See Also

In 2004, DFW penned the essay Host. The piece examines the business of outrage politics in political discourse. At the time he wrote it, social media was but a twinkle in the eye of society. Since publication, Twitter, Facebook and the blogosphere have increased the volume of hate’s eco-chamber. Wallace identified what my troll dubbed the ‘moral majority’ as ‘moral clarity’. DFW makes the point that, “extreme conservatism provides a fairly near, clear and unequivocal template with which to organize one’s opinions and responses to the world.” Without the constraints of journalistic integrity or facts, far-right hosts present their opinions as revealed truth. It’s easier to elicit outrage than it is reason, so what sounds good becomes what sounds right.

This way of thinking is how my troll (and other far-right knobs) are able to reduce sex education to tolerance for child molestation. Due process and rule of law (two principals upon which our society is based) become acceptance of jihadist terrorism and so on and so forth ad nauseam. It’s far simpler to say, ‘ban refugees!’ than it is to explain our international obligations or how providing due process to refugees is representative of our most basic civic values. Finally, this kind of political environment makes it easier for politicians to straight-face lie – it’s not like anyone is paying attention to the details. Those who are, can be drowned out as ‘fake news’.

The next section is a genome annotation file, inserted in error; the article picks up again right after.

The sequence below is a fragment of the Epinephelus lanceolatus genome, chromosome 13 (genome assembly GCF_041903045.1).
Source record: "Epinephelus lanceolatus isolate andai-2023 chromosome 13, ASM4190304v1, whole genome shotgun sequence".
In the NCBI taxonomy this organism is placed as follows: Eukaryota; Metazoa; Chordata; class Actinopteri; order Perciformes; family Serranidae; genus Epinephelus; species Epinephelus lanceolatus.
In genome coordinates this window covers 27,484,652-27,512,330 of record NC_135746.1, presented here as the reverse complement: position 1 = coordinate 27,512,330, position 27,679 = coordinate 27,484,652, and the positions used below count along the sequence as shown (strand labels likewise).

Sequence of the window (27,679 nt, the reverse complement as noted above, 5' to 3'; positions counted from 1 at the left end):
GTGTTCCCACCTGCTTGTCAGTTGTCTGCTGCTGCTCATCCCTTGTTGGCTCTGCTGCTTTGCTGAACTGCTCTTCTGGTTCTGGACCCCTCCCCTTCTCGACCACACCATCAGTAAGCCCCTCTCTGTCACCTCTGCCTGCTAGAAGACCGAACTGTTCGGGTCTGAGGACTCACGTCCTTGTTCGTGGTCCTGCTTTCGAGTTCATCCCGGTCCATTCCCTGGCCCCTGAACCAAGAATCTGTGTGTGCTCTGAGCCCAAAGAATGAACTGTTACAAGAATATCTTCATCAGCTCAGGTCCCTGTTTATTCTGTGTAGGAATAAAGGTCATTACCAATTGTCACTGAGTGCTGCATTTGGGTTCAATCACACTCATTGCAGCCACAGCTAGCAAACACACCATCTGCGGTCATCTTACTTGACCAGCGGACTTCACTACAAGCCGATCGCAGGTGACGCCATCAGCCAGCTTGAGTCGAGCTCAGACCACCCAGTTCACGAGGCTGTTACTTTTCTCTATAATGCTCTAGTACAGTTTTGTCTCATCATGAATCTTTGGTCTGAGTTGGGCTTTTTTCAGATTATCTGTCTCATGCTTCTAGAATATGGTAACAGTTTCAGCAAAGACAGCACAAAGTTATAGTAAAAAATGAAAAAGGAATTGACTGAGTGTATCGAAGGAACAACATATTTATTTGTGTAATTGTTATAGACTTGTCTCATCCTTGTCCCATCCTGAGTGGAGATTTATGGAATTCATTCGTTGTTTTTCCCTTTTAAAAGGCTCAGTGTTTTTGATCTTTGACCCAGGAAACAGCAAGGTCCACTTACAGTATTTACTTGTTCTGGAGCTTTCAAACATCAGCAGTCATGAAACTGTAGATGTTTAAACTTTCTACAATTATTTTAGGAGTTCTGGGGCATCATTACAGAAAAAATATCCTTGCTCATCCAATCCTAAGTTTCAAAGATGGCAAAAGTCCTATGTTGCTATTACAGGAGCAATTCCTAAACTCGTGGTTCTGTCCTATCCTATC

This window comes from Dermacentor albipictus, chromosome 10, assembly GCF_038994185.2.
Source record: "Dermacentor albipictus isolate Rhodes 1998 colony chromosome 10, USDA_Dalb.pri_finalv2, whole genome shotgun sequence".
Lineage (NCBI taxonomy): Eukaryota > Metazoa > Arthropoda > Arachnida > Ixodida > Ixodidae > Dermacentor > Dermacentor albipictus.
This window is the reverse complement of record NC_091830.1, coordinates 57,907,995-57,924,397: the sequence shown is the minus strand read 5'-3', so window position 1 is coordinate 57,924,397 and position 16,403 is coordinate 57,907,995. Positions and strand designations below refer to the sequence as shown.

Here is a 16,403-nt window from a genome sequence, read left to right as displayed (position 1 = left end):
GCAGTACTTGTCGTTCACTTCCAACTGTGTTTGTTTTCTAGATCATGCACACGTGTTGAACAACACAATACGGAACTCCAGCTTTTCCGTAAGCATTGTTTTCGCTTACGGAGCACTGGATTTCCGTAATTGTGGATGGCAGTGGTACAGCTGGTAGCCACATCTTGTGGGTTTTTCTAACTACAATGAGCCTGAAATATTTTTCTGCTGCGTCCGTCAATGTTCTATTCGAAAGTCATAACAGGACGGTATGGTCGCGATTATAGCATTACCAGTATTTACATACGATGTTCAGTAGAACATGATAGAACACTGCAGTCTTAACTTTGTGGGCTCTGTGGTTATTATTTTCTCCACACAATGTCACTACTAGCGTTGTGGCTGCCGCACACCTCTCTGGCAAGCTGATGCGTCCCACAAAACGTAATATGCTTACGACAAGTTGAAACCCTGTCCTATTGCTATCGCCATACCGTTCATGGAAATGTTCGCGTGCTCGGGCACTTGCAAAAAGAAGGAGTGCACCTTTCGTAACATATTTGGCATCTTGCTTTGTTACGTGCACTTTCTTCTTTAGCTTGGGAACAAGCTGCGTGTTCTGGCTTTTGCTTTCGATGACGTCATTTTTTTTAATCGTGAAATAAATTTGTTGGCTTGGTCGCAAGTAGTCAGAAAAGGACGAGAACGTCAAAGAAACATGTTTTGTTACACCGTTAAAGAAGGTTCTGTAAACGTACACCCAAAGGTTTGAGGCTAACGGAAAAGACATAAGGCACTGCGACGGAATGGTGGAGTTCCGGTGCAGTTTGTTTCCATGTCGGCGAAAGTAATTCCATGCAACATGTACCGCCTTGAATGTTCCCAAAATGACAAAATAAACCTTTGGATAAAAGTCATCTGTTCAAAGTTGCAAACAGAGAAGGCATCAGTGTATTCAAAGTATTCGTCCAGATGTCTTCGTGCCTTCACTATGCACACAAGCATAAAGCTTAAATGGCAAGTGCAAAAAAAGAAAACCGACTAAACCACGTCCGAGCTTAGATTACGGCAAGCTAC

In his last article, Jamal Khashoggi called for more freedom of the press throughout the Arab world. The heart-wrenching reality of today’s political discourse, where fact can be spun as fiction, begs the question: even if there was greater press freedom, would it even matter? It’s not surprising that Khashoggi was targeted, or that the Crown Prince would believe he could get away with it. Donald Trump has for some time been stoking the fires of fake news. Telling Americans, and by extension the world, that the press is the enemy of the people. Should we be surprised that the world’s most recent political assassination was that of a journalist?